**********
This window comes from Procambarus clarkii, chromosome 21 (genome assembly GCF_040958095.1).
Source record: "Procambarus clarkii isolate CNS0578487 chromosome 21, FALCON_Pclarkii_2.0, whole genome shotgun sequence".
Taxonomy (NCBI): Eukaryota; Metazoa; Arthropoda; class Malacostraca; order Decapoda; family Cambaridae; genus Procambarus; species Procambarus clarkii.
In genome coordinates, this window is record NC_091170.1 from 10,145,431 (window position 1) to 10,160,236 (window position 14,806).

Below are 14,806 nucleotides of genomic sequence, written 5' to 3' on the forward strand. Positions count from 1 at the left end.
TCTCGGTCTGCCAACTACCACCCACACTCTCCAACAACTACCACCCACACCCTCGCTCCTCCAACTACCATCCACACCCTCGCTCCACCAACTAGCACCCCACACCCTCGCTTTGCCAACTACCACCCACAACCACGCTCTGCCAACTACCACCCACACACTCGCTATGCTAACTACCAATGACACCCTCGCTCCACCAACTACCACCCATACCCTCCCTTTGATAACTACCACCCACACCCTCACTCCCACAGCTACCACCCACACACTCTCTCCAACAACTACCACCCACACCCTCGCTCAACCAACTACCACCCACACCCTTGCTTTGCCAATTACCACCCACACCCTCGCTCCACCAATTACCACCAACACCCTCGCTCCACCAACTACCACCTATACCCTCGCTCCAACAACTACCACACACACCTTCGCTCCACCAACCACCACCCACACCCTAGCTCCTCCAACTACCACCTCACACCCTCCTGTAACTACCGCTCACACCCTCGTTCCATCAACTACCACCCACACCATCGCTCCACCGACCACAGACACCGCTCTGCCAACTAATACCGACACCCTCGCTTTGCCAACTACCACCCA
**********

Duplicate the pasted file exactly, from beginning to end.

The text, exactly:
This window comes from Procambarus clarkii, chromosome 21 (genome assembly GCF_040958095.1).
Source record: "Procambarus clarkii isolate CNS0578487 chromosome 21, FALCON_Pclarkii_2.0, whole genome shotgun sequence".
Taxonomy (NCBI): Eukaryota; Metazoa; Arthropoda; class Malacostraca; order Decapoda; family Cambaridae; genus Procambarus; species Procambarus clarkii.
In genome coordinates, this window is record NC_091170.1 from 10,145,431 (window position 1) to 10,160,236 (window position 14,806).

Below are 14,806 nucleotides of genomic sequence, written 5' to 3' on the forward strand. Positions count from 1 at the left end.
TCTCGGTCTGCCAACTACCACCCACACTCTCCAACAACTACCACCCACACCCTCGCTCCTCCAACTACCATCCACACCCTCGCTCCACCAACTAGCACCCCACACCCTCGCTTTGCCAACTACCACCCACAACCACGCTCTGCCAACTACCACCCACACACTCGCTATGCTAACTACCAATGACACCCTCGCTCCACCAACTACCACCCATACCCTCCCTTTGATAACTACCACCCACACCCTCACTCCCACAGCTACCACCCACACACTCTCTCCAACAACTACCACCCACACCCTCGCTCAACCAACTACCACCCACACCCTTGCTTTGCCAATTACCACCCACACCCTCGCTCCACCAATTACCACCAACACCCTCGCTCCACCAACTACCACCTATACCCTCGCTCCAACAACTACCACACACACCTTCGCTCCACCAACCACCACCCACACCCTAGCTCCTCCAACTACCACCTCACACCCTCCTGTAACTACCGCTCACACCCTCGTTCCATCAACTACCACCCACACCATCGCTCCACCGACCACAGACACCGCTCTGCCAACTAATACCGACACCCTCGCTTTGCCAACTACCACCCA